Jean B. Fletcher
Jean Bodman Fletcher (January 20, 1915 – September 13, 1965) was an American architect who was a founding member of the well-respected design firm known as TAC, the Architects' Collaborative in Cambridge, Massachusetts.
Early life and education
Fletcher was born Jean Bodman in Boston, the daughter of Fenimore L. Bodman and Maud Rogers Bodman. She graduated from Smith College in 1937, and finished her architectural training at the Cambridge School in 1941, an architecture school for women affiliated with Harvard University and Smith.
With her husband, Norman Collings Fletcher she entered and won many residential architecture competitions. In 1945, the Fletchers joined forces with their mentor, Walter Gropius, and five other young architects, including Sarah and John C. Harkness, to establish TAC. The prize money from their winning entries in the Smith College Dormitory Competition provided the first office funds.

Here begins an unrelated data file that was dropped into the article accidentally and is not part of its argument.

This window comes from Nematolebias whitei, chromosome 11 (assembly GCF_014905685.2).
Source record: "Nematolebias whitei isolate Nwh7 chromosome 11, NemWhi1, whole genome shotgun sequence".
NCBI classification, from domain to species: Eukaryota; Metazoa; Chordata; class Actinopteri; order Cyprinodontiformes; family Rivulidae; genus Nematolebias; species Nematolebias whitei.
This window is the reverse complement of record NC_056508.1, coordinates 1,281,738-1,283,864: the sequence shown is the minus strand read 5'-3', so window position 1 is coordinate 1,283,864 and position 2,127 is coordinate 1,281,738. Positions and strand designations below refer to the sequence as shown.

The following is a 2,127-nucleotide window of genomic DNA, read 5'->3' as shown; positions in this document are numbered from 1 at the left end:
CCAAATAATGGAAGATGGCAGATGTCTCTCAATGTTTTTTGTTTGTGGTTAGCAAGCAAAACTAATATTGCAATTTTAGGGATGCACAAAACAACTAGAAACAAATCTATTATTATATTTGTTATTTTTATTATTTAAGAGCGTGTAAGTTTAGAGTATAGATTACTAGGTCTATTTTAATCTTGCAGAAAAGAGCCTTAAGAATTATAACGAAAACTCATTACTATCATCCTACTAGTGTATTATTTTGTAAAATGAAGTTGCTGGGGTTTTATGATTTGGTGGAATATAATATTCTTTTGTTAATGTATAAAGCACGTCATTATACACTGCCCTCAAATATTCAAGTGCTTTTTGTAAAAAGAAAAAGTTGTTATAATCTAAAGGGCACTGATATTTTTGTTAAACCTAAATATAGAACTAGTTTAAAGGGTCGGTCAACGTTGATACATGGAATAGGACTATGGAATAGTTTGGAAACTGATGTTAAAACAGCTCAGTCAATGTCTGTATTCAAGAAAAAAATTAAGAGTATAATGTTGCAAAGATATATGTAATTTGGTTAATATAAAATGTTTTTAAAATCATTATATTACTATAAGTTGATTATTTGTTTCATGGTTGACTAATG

Jean Bodman Fletcher died of breast cancer on September 13, 1965 at age 50.
- "Brasil, Cartões de Imigração, 1900-1965", Arquivo Nacional, Rio de Janeiro
- Gropius, Walter, ed. The Architects Collaborative, 1945-1965. Teufen, AR, Niggli: 1966, p. 12.
- New Yorkers Win Mention: Homes in Modern Styles Featured in Architects' Awards, New York Times, May 13, 1945, p. R1.
- "Prize Plans in National Contest Stress 'Livability' of New Homes." New York Times, May 13, 1945, p. R1.
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